How operating theatres are wasting two hours a day

A report by regulator NHS Improvement and seen by the BBC, has suggested that “NHS hospitals could carry out 280,000 more non-emergency operations a year by organising operating theatre schedules better”.

The research looked at data from 2016 and analysed the performance of theatres in 100 NHS Trusts in England. It found that more than two hours were wasted each day on the average operating list.  The study said that avoidable reasons, like late starts led to the loss of time.

It is estimated that a total of 1.64 million routine surgical procedures were carried out in 2016, including eye, ear, nose and throat operations and orthopaedic procedures.  Routine operations are those considered to be non-emergency, and each surgical team will have a daily operating theatre list of patients who are scheduled to go under the knife.

Professor Derek Alderson, president of the Royal College of Surgeons told BBC Radio 4’s Today programme that “The logjam effect is a very major problem because the hospitals are completely full virtually all of the time. So if you need an intensive care bed and yesterday’s patient is not well enough to leave the intensive care unit, that day’s operating list cannot start.”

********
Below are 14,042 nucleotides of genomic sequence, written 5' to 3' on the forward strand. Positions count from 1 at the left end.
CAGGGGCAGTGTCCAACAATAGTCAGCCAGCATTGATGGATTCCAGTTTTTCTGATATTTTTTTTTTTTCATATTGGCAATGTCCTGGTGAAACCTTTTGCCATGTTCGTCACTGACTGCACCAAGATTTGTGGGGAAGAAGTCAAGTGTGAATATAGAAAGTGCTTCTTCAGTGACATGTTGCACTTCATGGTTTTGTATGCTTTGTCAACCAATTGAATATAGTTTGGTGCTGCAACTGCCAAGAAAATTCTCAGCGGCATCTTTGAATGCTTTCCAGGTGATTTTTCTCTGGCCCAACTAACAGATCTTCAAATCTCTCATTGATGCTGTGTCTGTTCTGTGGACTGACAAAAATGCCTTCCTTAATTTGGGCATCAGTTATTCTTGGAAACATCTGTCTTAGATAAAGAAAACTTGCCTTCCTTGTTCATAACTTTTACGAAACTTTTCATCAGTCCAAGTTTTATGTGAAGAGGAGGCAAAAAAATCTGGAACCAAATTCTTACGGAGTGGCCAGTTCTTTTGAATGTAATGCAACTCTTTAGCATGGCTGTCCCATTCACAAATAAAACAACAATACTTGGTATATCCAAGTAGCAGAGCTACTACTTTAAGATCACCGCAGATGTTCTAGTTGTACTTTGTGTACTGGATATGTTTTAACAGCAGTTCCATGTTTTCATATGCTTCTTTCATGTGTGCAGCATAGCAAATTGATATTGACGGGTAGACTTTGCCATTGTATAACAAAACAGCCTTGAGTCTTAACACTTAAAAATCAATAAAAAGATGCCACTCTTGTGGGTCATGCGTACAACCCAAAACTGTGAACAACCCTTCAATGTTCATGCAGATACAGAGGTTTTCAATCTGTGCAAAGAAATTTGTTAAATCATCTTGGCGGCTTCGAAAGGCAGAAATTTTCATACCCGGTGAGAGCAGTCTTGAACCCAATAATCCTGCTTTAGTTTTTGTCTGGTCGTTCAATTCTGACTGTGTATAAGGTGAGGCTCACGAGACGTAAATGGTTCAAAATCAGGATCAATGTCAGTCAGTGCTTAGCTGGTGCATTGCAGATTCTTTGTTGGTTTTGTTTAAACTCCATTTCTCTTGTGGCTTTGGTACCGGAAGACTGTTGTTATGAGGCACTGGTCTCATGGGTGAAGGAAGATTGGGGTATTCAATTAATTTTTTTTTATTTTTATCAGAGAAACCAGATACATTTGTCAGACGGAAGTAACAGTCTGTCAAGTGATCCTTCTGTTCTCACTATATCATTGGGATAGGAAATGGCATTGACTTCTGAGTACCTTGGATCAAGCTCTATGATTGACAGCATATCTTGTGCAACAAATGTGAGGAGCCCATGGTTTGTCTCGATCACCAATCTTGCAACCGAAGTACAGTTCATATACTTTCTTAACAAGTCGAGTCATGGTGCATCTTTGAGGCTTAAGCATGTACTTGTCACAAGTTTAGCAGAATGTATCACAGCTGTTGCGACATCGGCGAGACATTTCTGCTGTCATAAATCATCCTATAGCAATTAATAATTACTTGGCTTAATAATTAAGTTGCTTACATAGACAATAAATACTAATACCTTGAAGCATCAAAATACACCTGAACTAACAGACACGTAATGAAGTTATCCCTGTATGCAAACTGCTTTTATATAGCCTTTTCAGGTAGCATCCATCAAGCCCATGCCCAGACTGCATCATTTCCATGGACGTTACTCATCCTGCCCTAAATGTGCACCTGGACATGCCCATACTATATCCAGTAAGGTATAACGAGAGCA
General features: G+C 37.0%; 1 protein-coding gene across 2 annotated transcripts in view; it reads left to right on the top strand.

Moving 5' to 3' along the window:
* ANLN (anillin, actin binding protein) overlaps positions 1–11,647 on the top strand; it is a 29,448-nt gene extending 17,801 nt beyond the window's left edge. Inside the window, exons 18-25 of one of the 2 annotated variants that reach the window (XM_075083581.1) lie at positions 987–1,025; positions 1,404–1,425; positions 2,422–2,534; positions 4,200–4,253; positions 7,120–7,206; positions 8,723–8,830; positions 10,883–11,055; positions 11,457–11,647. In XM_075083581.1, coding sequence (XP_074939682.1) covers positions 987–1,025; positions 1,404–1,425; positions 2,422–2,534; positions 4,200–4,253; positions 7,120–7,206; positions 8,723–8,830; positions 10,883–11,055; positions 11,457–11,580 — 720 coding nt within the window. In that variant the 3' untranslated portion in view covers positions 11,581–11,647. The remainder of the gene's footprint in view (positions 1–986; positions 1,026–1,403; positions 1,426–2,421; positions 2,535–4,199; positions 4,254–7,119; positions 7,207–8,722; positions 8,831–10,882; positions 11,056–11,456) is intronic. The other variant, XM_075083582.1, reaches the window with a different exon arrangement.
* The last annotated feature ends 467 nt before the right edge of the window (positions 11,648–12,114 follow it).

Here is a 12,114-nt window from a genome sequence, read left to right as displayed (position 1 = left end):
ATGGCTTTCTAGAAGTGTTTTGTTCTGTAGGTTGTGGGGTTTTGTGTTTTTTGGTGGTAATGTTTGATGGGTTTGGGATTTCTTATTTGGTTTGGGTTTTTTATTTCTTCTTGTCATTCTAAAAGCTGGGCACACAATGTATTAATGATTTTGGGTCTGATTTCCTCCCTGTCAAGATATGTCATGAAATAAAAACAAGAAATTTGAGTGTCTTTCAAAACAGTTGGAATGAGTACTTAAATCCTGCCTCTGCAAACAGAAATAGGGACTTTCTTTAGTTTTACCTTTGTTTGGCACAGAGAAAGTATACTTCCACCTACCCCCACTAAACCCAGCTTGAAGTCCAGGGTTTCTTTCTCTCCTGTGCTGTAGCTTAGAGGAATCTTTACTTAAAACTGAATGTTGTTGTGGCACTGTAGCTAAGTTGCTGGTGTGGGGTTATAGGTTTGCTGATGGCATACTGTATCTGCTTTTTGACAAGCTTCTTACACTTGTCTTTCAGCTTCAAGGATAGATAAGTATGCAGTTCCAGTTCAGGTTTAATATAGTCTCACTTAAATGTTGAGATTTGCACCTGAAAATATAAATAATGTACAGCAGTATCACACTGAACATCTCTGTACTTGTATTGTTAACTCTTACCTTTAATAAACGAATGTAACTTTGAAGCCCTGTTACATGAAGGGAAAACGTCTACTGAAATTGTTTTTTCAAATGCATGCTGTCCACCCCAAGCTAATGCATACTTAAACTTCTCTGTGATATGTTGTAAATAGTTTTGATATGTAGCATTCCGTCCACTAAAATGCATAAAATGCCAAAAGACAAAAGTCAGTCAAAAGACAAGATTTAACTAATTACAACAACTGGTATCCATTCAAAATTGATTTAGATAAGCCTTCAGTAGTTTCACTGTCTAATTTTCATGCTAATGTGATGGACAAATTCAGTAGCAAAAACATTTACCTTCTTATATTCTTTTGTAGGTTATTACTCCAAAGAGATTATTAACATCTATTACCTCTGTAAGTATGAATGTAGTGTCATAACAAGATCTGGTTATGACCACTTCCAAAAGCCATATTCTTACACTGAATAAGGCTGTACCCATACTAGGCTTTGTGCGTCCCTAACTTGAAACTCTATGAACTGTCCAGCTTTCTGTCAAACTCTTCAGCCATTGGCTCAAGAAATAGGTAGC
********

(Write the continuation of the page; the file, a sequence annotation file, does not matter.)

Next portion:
Sometimes these delays and cancellations in non-urgent surgery can have devastating consequences on those waiting for the surgery.  Not only do they suffer longer periods of pain, but the delay may also cause the condition(s) to become worse. Furthermore, the delay in treatment may cause it to be less effective, reducing the patient’s chances of returning to a normal life or in some of the more serious cases, leave them needing more care than they otherwise might have required.

As highlighted by the BBC, some hospitals – such as Croydon University Hospital – have become more efficient by changing the way they run operating theatres. However, the ongoing debate over whether more money is needed for the NHS or whether it could be more efficient, is unlikely to be resolved any time soon.

If you or a family member has suffered from a period of delay which is you consider unacceptable and feel that this has caused an injury, we at Devonshires are clinical negligence specialists and are here to help with the difficult process of seeking compensation.

If you wish to speak with one of our team, Karen Cathcart is a specialist lawyer with experience in these types of claims and can be contacted on 0207 880 4383 or at

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